Celiac disease: eating gluten-free
There is a popular misconception that eating gluten free is just the latest fad diet. However, for people with celiac disease, eating gluten free is not an option – it is a necessity to live normal, healthy lives.
When Theresa Misek was diagnosed with celiac disease in April 2014, she was surprised. She describes it as an incidental diagnosis.
Her son Luke had been diagnosed two months earlier. Luke, who was four-and-a-half at the time, had shown the classic symptoms of celiac disease -- losing weight, lack of energy, diarrhea and not thriving.
After blood tests showed the possibility of celiac disease, Luke’s family physician referred him to LHSC paediatric gastroenterologist, Dr. Kevin Bax, for further testing.
Following Luke’s diagnosis, the entire family was tested because celiac disease can run in families and that is when Theresa learned she had it as well. She was then referred to LHSC gastroenterologist Dr. James Gregor.
“While Luke had all the classic symptoms, I didn’t notice that there was anything wrong with me,” says Theresa.
Dr. Gregor explains, “We need to look for it in patients with chronic diarrhea, but we also need to look for unexplained anemia, osteoporosis, particularly in younger woman, and autoimmune diseases such as Type 1 diabetes.”
Celiac disease can be triggered by stressors such as pregnancy or a virus, and Theresa’s vague symptoms included low iron, hormone imbalances in pregnancy, frequent ‘stomach flu’, and if she didn’t take her iron pills she would feel very tired.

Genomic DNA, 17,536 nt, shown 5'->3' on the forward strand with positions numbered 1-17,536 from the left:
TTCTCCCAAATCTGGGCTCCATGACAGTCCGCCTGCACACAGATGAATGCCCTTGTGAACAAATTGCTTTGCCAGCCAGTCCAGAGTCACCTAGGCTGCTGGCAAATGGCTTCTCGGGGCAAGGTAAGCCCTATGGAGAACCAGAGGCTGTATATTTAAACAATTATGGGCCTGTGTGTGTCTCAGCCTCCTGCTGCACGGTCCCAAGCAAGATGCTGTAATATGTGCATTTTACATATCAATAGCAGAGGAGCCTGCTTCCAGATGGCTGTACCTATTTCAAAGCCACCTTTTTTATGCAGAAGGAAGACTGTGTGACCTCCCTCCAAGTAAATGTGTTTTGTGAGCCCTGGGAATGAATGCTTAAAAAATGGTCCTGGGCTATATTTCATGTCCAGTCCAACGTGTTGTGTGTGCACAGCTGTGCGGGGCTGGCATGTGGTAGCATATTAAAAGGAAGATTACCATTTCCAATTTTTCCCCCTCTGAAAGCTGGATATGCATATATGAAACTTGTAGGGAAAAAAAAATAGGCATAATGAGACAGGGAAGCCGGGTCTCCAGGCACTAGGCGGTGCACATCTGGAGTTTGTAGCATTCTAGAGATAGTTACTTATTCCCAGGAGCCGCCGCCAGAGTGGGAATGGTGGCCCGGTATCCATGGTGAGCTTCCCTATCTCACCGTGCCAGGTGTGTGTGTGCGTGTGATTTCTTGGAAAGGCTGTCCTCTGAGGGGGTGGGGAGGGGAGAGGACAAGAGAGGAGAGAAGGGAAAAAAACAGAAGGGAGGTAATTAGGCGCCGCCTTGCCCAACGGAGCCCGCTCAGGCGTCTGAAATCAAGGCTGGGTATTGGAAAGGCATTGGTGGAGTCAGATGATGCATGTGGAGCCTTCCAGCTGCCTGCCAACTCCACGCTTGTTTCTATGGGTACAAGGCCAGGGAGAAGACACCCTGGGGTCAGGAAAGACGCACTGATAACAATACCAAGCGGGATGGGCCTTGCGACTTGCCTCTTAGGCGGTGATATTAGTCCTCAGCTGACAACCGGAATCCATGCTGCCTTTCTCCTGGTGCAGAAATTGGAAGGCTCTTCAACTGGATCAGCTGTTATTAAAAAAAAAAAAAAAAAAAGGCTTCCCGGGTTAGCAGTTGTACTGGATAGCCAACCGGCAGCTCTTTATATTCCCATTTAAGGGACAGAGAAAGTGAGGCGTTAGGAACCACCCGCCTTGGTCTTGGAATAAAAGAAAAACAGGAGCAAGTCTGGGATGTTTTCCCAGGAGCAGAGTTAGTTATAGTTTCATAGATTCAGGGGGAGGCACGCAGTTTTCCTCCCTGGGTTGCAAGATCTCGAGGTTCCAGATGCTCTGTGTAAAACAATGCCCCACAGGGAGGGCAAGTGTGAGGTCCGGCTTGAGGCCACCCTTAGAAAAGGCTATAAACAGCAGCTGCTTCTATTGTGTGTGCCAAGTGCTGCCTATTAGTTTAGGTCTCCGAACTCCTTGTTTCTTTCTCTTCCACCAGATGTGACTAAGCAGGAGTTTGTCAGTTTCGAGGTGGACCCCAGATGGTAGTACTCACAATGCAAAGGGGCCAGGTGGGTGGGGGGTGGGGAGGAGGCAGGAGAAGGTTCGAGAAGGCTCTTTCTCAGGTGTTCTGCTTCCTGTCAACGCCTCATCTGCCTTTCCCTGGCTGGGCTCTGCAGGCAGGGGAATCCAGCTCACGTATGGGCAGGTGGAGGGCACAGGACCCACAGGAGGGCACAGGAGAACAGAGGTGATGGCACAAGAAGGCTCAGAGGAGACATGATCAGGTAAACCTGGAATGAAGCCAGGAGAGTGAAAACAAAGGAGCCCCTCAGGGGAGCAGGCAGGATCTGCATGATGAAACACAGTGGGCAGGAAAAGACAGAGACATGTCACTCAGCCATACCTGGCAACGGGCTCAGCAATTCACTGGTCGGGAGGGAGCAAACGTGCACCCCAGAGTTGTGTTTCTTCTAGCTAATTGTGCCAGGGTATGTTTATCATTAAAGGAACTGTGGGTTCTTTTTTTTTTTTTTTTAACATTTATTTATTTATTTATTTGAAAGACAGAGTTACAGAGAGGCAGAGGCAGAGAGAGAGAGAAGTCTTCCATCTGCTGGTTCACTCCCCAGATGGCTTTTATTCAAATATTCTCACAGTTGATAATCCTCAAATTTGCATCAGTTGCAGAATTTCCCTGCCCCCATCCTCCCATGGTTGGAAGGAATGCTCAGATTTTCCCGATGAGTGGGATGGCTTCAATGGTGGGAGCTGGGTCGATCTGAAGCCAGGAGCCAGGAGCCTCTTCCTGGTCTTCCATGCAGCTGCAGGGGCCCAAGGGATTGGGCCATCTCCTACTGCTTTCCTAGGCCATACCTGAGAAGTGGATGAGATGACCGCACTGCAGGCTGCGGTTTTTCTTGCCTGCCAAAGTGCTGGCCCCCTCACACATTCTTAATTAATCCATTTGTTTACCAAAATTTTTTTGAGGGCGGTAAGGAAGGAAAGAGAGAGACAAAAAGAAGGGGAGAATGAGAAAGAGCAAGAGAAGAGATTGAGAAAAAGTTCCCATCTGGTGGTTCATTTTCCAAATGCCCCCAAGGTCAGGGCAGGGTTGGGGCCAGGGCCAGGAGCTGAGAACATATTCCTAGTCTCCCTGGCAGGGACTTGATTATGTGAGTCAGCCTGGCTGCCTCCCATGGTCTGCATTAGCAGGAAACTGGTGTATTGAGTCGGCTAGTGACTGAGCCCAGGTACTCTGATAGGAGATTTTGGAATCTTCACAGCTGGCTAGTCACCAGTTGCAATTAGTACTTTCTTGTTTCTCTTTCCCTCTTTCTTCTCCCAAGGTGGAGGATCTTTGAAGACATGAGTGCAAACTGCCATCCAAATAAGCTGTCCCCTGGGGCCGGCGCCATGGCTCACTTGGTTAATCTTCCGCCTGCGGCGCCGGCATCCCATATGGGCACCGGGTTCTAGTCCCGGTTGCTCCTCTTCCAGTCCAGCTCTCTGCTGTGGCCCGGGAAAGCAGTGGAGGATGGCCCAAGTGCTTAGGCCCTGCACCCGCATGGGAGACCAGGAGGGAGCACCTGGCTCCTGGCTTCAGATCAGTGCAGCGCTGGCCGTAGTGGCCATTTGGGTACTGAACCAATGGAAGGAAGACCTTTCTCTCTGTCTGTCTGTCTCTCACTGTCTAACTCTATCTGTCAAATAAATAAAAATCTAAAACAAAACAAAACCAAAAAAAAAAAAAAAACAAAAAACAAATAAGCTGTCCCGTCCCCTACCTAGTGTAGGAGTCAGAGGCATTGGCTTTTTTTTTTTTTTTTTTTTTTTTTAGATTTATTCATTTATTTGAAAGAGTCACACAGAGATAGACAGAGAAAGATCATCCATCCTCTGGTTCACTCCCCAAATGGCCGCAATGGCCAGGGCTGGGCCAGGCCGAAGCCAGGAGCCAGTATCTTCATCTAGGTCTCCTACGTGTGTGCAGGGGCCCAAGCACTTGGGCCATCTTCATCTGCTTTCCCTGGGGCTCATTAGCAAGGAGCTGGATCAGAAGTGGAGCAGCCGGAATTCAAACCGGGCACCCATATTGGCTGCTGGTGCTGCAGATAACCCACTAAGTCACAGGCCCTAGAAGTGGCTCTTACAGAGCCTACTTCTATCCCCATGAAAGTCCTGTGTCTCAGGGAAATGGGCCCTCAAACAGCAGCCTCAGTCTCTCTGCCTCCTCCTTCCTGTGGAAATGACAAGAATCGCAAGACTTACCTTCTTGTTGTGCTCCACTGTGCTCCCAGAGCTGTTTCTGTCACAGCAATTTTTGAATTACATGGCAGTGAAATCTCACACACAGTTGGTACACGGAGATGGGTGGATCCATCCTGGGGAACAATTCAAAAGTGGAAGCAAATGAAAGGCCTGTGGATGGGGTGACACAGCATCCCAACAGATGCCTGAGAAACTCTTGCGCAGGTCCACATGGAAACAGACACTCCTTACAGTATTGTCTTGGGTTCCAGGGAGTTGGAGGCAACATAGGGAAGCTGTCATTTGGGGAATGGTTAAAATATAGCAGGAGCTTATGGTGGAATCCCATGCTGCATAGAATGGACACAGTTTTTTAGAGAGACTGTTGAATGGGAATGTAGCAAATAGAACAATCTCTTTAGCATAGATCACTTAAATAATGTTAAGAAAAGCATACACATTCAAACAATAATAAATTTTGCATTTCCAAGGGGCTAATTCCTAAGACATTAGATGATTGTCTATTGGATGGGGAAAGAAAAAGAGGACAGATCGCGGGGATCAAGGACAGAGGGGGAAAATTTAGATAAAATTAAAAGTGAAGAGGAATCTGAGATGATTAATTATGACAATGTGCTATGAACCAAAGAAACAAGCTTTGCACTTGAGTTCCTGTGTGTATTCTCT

While celiac disease is not that common - the overall prevalence is about one per cent - more people are being diagnosed.
“There is definitely an increased awareness with interest in the gluten-free diet. There are more people diagnosed also because of increased access to the non-invasive screening blood test,” says Dr. Gregor.
“After initial diagnosis as well as medical and dietary counseling, most patients do not require ongoing gastrointestinal follow up if they don’t experience further symptoms, but most of my patients choose to be seen in our clinic on a yearly basis.”
While there is no cure for celiac disease, treatment consists of strict adherence to a gluten-free diet.
That means no wheat, barley, rye or oats (unless they are special oats grown away from wheat), for life.
“We had to look at every label, and Luke is a fussy eater to begin with, and then we started to find substitutes,” says Theresa.
Once both Theresa and Luke were diagnosed, they decided as a family to bake gluten free and that everyone would eat gluten-free dinners.
“Other meals would be regular, except Luke and I would substitute with gluten-free products such as gluten free cereal,” says Theresa. “The food itself tastes good, the family is happy, and it is so nice when meal times return to normal.”
With a new diet, Luke improved very quickly and felt better within a week. After a month he began gaining weight and thriving. Theresa also saw improvements within two months of diagnosis and changing her diet.
“I was able to go off the iron pills without becoming fatigued,” says Theresa. “Also, I used to be hungry all the time and was always eating without gaining weight. Now I have no issue with feeling hungry and I enjoy eating normal portions which actually last me until the next meal.”
If Theresa does eat something with gluten, she feels sick, nauseous to the point of vomiting.
Having celiac disease extends beyond eating gluten free to also living gluten free. Gluten can be absorbed through skin contact with products such as shampoo, or by cleaning up after gluten is eaten at the table.
Eating out involves an online search for restaurants that serve gluten-free options.
For get-togethers with family or friends, Theresa usually packs a big side dish that can also serve as a full meal for her and Luke, along with a dessert.
“The chocolate cake I make is a favorite,” says Theresa.
In general, Theresa doesn’t crave foods containing gluten. “I have enough gluten-free options I am content with. I don’t crave wheat food, except maybe a Tim Hortons bagel.”
As for gluten-free eating as a popular diet, Theresa is very appreciative. “Around the time I was diagnosed you really began to see the gluten-free labeling in grocery stores and at restaurants.”